“Our center made a commitment a few years back to offer the lowest dose CT scans we could. We have older scanners in my office – 4-slice, 8-slice, and so on – and I didn’t want to spend the $90,000 to $100,000 on technology with low-dose characteristics built in,” said Robins, who is also IHS’s heart imaging medical director. “IR has allowed us to extend our low-dose efforts to head and neck scans, pelvis, colonoscopy, sinus, and others.”

IHS purchased its IR technology – generic iterative retrospective reconstruction (GIRR) – from a third-party vendor in Israel. According to Robins, it interfaces with older scanners, enabling the machines to produce ultra low-dose images with clarity equal to scans from more modern technologies.

Since implementing IR in August, he said, IHS has achieved a 90 percent dose reduction in nearly 1,500 scans. This drop includes the initial 40 percent reduction IHS produced several years ago by using a patient’s body mass index to tailor each protocol. In addition, Robins said, the practice uses breast shields, includes contrast only when absolutely necessary, and doesn’t delay studies as ways to shave off radiation exposure.

However, Paul Kinahan, PhD, a University of Washington-Seattle radiology professor, said he was skeptical that such a significant dose reduction is possible with older scanners. It’s a claim that requires much clinical testing and evidence-based data, he said.

“This is certainly an area of a lot of interest, and it’s one that many in radiology feel is worth pursuing,” Kinahan said. “But demonstrating a reduction in radiation dose and getting an image of equal diagnosis quality on vintage equipment armed with a third-party product gives me pause.”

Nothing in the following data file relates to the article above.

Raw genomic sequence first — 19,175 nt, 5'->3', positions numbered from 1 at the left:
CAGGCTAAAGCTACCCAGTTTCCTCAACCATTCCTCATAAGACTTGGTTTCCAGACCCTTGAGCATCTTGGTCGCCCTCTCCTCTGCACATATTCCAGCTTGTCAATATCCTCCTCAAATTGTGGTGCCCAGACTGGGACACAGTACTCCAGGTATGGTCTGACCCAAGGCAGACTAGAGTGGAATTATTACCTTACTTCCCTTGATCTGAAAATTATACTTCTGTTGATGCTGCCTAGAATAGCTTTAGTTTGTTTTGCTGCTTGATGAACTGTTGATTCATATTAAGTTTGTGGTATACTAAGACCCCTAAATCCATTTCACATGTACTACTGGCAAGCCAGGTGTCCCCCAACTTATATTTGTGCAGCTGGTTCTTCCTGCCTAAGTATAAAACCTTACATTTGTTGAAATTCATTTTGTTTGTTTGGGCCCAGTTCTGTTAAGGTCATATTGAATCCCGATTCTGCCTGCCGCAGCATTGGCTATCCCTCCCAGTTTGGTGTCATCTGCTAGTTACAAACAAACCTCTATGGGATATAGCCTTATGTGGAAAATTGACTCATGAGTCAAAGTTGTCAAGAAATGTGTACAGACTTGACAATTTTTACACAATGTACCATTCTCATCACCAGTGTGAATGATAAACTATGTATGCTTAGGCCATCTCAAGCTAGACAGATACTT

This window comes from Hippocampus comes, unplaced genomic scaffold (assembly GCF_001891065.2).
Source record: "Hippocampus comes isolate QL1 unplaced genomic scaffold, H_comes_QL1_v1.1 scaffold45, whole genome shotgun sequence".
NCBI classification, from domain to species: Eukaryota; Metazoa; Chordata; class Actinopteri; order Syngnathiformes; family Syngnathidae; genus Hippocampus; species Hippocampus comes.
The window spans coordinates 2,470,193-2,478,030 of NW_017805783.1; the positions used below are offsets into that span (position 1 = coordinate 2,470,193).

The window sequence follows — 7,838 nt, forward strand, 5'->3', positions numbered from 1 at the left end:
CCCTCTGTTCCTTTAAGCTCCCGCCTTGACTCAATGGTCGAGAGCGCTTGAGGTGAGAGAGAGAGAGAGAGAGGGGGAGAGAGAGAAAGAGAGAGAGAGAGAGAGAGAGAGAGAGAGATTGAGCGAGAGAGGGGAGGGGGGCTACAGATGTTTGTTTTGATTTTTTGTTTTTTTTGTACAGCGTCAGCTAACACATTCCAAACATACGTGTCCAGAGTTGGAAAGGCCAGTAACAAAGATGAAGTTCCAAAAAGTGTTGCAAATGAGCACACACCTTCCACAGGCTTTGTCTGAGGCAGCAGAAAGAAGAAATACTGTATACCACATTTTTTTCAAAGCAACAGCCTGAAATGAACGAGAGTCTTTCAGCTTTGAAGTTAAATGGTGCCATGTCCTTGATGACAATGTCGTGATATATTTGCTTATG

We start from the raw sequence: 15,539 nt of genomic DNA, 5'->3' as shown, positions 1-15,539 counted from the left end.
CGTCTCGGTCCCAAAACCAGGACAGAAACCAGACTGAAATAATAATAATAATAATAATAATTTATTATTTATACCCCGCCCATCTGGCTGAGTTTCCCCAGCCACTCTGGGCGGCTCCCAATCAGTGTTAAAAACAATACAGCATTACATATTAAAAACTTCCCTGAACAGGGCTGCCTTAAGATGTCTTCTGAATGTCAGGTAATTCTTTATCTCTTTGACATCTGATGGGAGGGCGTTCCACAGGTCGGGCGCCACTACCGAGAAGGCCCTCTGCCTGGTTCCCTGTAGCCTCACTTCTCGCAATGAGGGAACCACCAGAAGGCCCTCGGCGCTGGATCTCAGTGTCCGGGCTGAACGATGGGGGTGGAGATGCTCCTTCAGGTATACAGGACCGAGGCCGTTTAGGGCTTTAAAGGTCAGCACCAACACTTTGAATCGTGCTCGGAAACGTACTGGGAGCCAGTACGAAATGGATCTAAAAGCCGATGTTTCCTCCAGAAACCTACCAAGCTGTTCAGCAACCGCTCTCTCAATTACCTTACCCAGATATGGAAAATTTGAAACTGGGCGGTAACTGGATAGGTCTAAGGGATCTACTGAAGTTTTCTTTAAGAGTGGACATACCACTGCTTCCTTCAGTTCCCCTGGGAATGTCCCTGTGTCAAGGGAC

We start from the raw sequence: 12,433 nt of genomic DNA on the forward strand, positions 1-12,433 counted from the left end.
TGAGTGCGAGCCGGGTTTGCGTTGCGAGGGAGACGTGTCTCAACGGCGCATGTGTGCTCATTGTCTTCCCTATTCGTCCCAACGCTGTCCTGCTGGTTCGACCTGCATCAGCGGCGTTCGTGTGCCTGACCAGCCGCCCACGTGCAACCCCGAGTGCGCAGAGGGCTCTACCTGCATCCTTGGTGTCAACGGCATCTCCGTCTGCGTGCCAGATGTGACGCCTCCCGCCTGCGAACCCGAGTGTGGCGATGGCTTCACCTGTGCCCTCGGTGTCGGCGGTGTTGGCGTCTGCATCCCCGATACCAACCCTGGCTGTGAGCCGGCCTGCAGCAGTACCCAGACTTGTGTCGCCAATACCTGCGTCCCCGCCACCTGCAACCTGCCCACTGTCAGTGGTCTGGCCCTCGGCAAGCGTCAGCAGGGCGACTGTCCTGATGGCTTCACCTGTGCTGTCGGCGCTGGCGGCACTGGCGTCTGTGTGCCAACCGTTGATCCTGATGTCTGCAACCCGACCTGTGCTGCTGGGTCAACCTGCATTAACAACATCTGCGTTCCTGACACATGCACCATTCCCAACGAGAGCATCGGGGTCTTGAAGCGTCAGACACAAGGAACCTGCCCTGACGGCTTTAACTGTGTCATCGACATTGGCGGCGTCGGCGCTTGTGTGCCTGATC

In many cases, he said, radiologists dislike the images IR produces, citing the amount of noise that remains. To overcome this issue, many technologists blend IR images with established analytical methods to reach some dose reduction while maintaining image clarity.

Robins agreed the ultimate quality of IR-generated images depends on quality of the image it’s asked to clean. So, before you make any changes to workflow, he recommended you examine every protocol for all your scans to determine what dose will give you both a low-dose, high-quality study.

“I’ve been extraordinarily excited by this technology, and I’ve even given the scans to colleagues to read. They didn’t know it was an ultra low-dose image produced through IR until I told them,” Robins said. “Using this technology has greatly impacted our promise to pursue the lowest-dose CT scans possible. I haven’t been disappointed.”

November 4, 2011

IHS supporting the Fresh Start Butterfly Ball

Imaging Healthcare Specialists shows its’ support at Fresh Start’s Butterfly Ball on October 29, 2011 at the Hotel Del Coronado. This year’s theme was Roaring 20’s.

Fresh Start Surgical Gifts transforms the lives of disadvantaged infants, children, and teens with physical deformities caused by birth defects, accidents, abuse, or disease through the gift of reconstructive surgery and related healthcare services. Imaging Healthcare Specialists has been a supporter of Fresh Start Surgical Gifts with volunteering, organizing golf tournament fund raisers, and participating in other fund raising events.